Many things have to change course, but it is we human beings above all who need to change. We lack an awareness of our common origin, of our mutual belonging, and of a future to be shared with everyone … A great cultural, spiritual and educational challenge stands before us, and it will demand that we set out on the long path of renewal. Laudato Si (202)
Joint newsletter of JPIC International and the UN_NGO A quarterly Newsletter for Global Education and Advocacy http://mailchi.mp/4d2d393d4ba1/new-frontiers?e=dc32080d77 A See, Judge, Act Reflection: The Earth is, the Lord’s, and all that is in it. —Psalm 24:1 THE IMPACTS OF MINING. By the Integrity of Creation Working Group, JPIC Commission, USG-UISG Rome, Italy (2014). Click here for the book.
Rita Carroll RSCJ offers this visual reflection on Psalm 8 and Pope Francis’ Laudato Si’. Download a PDF version: laudato-si-psalm-8. “At the end, we will find ourselves face to face with the infinite beauty of God, and be able to read with admiration and happiness the mystery of the universe, which with us will share in unending plenitude.” Laudato Si’ O Lord, our Lord, your greatness is seen in all the world! Your praise reaches up to the heavens; it is sung by children and babies. You are safe and secure from all your enemies; you stop anyone who opposes you. Psalm 8 Contemplating the nature of space and time
This Laudato Si’ prayer resource by Rita Carroll RSCJ engages all of our senses. It provides a variety of ways of reflecting on Pope Francis’ message of integral ecology in Laudato Si’. It can be used for personal prayer or for community prayer or in retreat activities for students. Download the Laudato Si’ Prayer Resource here:
Pope Francis’ much anticipated encyclical on the environment has arrived! Lauadto Si – On the Care of Our Common Home – takes its title from the famous canticle of St Francis of Assisi. Like Pope Francis, the Society of the Sacred Heart has recognized the ecological crisis as a major priority. The first chapter of Laudato Si contemplates what is happening to our common home, the earth. Chapter 2 presents a Biblical vision of creation, and Chapter 6 stresses the potential of Christian spirituality to motivate and support appropriate responses. These are excellent chapters to take into our prayer as we begin to consider the analysis and directions for action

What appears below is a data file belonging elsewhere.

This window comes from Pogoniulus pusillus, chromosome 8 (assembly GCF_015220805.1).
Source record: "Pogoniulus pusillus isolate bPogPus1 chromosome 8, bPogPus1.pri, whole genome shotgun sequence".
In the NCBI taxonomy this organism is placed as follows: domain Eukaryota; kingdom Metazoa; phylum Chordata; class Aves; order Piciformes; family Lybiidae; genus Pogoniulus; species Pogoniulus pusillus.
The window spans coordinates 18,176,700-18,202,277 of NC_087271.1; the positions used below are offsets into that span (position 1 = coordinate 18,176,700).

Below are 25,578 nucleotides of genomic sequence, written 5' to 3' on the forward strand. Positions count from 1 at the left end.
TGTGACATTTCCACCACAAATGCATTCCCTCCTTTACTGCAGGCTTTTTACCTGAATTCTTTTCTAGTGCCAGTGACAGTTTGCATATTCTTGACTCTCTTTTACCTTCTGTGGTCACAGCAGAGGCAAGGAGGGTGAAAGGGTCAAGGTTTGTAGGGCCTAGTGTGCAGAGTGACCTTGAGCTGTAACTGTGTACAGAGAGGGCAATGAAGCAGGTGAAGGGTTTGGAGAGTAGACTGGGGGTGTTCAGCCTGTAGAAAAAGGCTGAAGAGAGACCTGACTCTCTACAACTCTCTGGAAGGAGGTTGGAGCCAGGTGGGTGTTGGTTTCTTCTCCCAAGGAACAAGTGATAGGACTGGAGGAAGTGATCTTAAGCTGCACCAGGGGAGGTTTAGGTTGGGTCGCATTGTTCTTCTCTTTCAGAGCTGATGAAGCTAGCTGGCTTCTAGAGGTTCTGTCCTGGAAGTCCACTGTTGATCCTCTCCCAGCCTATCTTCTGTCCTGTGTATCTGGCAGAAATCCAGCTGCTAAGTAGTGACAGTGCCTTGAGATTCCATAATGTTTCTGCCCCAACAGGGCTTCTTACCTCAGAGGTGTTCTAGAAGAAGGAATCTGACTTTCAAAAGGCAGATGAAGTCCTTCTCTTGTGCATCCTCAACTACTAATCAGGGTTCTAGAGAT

It’s on again – 8.30 – 9.30 pm Saturday 29 March! For events near you visit www.earthhour.org.au or stay at home and turn off the power. If you are in Sydney, you could prepare by participating in an Earth Hour Retreat.
This Carbon Fast Calendar 2014 was produced by the Conference of Leaders of Religious Institutes (NSW) Social Justice Committee drawing on and adapting material from the Environmental Outreach Committee of the Archdiocese of Washington. It aims to help us to transform our relationship with God and all of God’s creation this lent.
The Australian Religious Response to Climate Change is a multi-faith network taking action on climate change. Check their website for the latest information and events.
Can you spot Esmey Herscovitch RSCJ at the Respect Creation interfaith prayer vigil in Sydney’s Martin Place? The vigil was organised by the Faith Ecology Network which brings together people from eleven different faith traditions. Meditations and prayers were led by representatives from the Aboriginal, Anglican, Shia Muslim, Uniting Church, Sikh, Buddhist, Catholic, Jewish, Sunni Muslim, Quaker and Hindu communities. Chant, poems, songs and spoken prayers were used. The ‘Peace Angels’ embraced dance as a meditation. Over one hundred people participated in the Vigil. Some passing by were also welcomed and joined the event. For more information, visit the Faith Ecology Network website.